Energy, or “the ability to do work,” is an essential resource for healthy workplaces. By no coincidence, many attributes within the workplace are assigned energetic nomenclature. Burnout, connectivity, production, transformation, power, even vibe—all these terms refer to energetic forms of movement. Even the universal symbol for a great idea, the lightbulb, circles back to energy.
Renowned Nobel Prize winning physicist Niels Bohr noted that all matter and living things are made up simply of whirling energy at the subatomic level. Einstein described life as a series of vibrations. Erwin Schrödinger once said that everything is made up of waves. And any manager would tell you that they want to see energy and enthusiasm from their team members.
Energy is thought of as a driving force and an important core attribute for team members, typically displayed in the forms of enthusiasm and engagement. Sometimes, this means people feel they are expected to display or fake energy even when they don’t genuinely have it, despite challenging life circumstances or in favor of team momentum.
This definition of energy risks crowding out real human experiences and compounding the sense of burnout many workers face. Many are struggling to recharge, especially after two years of a global pandemic and economic challenges that refuse to abate. A positive vibe can also be drained by a work culture that demands complete surrender to its rigid, overworked conditions.
Some might absorb all these reflections and feel powerless against the onslaught of change, uncertainty and disruption. Pay can be raised, but only by so much. Unlimited time off, at least in the literal sense of the word, isn’t an option. Team members must produce or perform, or it can serve as a drag on operations.
But we know what motivates people. The psychologist Abraham Maslow’s Hierarchy of Needs is a good starting point, based on extensive and proven research. Human beings, Maslow posited, have a series of needs beyond just physiological requirements like food, warmth and shelter. They need to feel belonging, intimacy and safety in their relationships, as well. They also have the need to feel purpose and perceive an affiliation with something bigger than themselves.
In troubled times, people tend to revert to the satisfaction of their most basic needs, so they have less capacity for creative thinking and challenging cognitive achievements. This was widely acknowledged and recognized during the Covid-19 pandemic. Yet workers who are still exhausted, or those who seem plainly disengaged, may be experiencing something quite similar. In fact, experts tell us that pandemic-related PTSD could be more serious than a one-time traumatic event because there is no clear ending.
Purpose can power energy, but it must be relatable, clear and aligned with authentic values. Otherwise, workers will see through the ruse and disconnect. A sense of purpose also helps morale and productivity by allowing individual team members to explore their personal job interests or have extra time to indulge the areas of their roles where they really shine.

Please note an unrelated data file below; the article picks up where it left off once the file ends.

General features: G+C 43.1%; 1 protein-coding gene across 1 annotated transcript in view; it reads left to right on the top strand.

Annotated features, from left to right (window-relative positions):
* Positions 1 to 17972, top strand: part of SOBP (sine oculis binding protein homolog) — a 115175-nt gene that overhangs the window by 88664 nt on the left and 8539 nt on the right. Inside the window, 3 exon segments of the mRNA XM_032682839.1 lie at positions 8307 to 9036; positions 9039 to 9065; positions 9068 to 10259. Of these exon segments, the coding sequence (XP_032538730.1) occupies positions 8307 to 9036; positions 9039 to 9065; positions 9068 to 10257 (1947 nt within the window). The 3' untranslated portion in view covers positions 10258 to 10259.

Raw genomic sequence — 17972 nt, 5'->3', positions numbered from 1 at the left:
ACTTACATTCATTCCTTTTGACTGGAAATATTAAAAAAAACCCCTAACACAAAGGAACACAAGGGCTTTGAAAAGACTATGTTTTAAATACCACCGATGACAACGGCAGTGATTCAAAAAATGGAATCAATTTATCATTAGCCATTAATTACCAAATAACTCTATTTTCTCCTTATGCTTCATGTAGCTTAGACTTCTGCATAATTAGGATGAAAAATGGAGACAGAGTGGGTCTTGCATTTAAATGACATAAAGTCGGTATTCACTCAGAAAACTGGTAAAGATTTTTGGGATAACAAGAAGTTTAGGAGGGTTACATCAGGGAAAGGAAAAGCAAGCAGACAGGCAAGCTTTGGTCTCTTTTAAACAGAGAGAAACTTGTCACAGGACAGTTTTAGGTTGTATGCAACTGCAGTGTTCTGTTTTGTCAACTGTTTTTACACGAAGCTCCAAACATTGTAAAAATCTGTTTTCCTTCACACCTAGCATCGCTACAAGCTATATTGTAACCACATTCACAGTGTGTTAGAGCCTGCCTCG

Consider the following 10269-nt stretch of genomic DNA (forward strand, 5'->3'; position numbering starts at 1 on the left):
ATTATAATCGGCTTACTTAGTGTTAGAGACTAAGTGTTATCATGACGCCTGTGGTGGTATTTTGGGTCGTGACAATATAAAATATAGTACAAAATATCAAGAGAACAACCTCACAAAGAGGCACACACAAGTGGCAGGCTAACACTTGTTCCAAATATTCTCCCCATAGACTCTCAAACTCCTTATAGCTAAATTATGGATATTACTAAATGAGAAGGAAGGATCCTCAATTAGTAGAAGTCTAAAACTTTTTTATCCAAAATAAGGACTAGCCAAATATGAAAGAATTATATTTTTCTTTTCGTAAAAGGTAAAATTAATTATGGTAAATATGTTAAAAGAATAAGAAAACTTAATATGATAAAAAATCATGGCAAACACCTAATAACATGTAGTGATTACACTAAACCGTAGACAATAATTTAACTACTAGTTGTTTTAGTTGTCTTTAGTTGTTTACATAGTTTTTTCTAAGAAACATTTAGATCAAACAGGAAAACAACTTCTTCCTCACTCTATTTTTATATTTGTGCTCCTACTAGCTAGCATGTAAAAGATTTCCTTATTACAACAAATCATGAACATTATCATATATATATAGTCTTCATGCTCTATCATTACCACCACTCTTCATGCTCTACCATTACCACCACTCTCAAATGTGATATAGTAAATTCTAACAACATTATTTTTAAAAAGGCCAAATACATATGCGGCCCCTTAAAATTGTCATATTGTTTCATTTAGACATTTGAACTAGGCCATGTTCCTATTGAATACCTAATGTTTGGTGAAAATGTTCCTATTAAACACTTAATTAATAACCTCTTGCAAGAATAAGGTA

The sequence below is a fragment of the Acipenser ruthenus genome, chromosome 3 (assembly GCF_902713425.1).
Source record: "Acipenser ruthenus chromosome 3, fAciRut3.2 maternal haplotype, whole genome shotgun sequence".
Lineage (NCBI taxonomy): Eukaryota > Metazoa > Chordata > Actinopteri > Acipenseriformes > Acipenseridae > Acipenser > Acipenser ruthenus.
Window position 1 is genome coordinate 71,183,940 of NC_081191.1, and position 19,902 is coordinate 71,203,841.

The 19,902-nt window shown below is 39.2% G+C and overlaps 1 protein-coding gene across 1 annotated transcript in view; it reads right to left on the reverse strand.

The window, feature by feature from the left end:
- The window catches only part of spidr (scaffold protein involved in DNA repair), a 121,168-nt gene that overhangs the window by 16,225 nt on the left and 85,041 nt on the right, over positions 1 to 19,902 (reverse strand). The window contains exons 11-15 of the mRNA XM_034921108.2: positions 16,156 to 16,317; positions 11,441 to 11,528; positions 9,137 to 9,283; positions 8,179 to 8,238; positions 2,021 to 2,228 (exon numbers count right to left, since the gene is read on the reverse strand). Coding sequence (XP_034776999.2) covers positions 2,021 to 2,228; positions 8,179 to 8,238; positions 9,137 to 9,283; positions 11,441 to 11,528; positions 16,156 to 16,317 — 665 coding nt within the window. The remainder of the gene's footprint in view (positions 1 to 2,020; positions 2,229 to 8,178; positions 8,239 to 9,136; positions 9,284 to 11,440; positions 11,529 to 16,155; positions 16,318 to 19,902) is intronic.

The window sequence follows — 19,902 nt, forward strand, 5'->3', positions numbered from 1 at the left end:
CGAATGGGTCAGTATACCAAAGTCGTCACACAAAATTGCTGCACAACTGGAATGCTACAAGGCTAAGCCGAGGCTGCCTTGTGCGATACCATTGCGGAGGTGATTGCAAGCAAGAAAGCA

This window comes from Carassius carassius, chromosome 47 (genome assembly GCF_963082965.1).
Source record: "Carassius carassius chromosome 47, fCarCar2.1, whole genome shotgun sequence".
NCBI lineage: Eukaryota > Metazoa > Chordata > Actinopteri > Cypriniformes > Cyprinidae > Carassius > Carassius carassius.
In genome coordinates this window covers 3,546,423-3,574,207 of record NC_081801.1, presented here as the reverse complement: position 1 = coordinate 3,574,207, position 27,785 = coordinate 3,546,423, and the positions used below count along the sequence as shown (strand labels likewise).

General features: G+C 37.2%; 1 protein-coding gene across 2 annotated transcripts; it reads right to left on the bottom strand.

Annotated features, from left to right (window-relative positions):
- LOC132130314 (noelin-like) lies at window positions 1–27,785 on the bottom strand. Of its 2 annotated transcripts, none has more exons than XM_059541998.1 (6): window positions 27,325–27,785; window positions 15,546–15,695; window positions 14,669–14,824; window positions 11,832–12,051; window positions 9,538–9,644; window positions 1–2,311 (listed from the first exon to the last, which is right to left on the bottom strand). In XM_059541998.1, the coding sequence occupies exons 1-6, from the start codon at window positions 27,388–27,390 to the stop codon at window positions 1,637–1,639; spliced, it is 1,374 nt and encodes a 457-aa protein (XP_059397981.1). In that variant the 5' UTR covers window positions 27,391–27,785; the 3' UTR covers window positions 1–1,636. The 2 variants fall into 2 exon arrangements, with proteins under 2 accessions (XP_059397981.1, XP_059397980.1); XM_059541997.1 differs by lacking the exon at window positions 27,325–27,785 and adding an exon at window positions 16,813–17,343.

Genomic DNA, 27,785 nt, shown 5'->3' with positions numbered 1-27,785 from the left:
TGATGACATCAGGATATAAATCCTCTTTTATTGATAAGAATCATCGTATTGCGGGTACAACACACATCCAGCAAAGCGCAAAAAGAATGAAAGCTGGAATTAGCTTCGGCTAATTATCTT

I believe what we’re seeing—in terms of imbalance and burnout caused by the pace of change and other factors in the workplace—is directly related to the fact that people have been hovering in the deficit tiers on Maslow’s hierarchy. Consider purpose, in a way, to be a “deficiency need.” If someone’s basic deficiency needs are not met, it’s highly unlikely that their growth needs will even be a factor in their daily existence.
As a result, organizations must view deficiency needs as “table stakes.” Until workers achieve them, concepts falling into the growth needs category, such as innovation, design and purpose, will remain abstract and elusive. Ask yourself the following questions as a leader.
1. How do you typically respond to the perception of low or limited energy?
Is your instinct to become frustrated? It’s understandable, in such a fast-paced and competitive world, to feel little patience for a team member who seems to be disinterested or disengaged. But remember that you brought them on for a reason. There is likely a reason things have changed, as well as a place where you can step in and identify where they need added support.
2. What does your team say they need?
Remember not to be so afraid of the answers that you don’t even ask the question. Some managers might worry that if they open the floor, they’ll be overwhelmed with requests for PTO or raises—ones they want to fulfill but cannot due to the pressures the business is facing. Sometimes this is the answer to organizational problems, but you may be surprised to discover that what people are really seeking is someone to listen and care.
3. What are the obstacles in the way of fulfilling those needs?
If it’s something as straightforward as a team member who wants to be reassigned to a new project, or who needs more time to focus on a skill area they’re passionate about, it’s almost always possible to make that work. If it’s something complex, then making a genuine effort to listen and show empathy will at least show you resonate with their needs.
It’s not common practice to think of people as energetic beings, especially in professional settings. It can seem too New Age or futuristic to do so. But remember, the simplicity of this perspective is fully backed by scientific principles that provide a basis for understanding the imbalance people are feeling today.
Energy is at the core of all our modern workplace ills. When energy is zapped, it requires a charge to reboot. A leader’s job is to recognize that without a strong baseline vibe that resonates with employees, the team cannot be expected to perform at creative and strategic levels. They’re merely trying to get a temporary spark out of a dead battery, and that simply will not work long-term. The battery needs a jump, as does our workforce.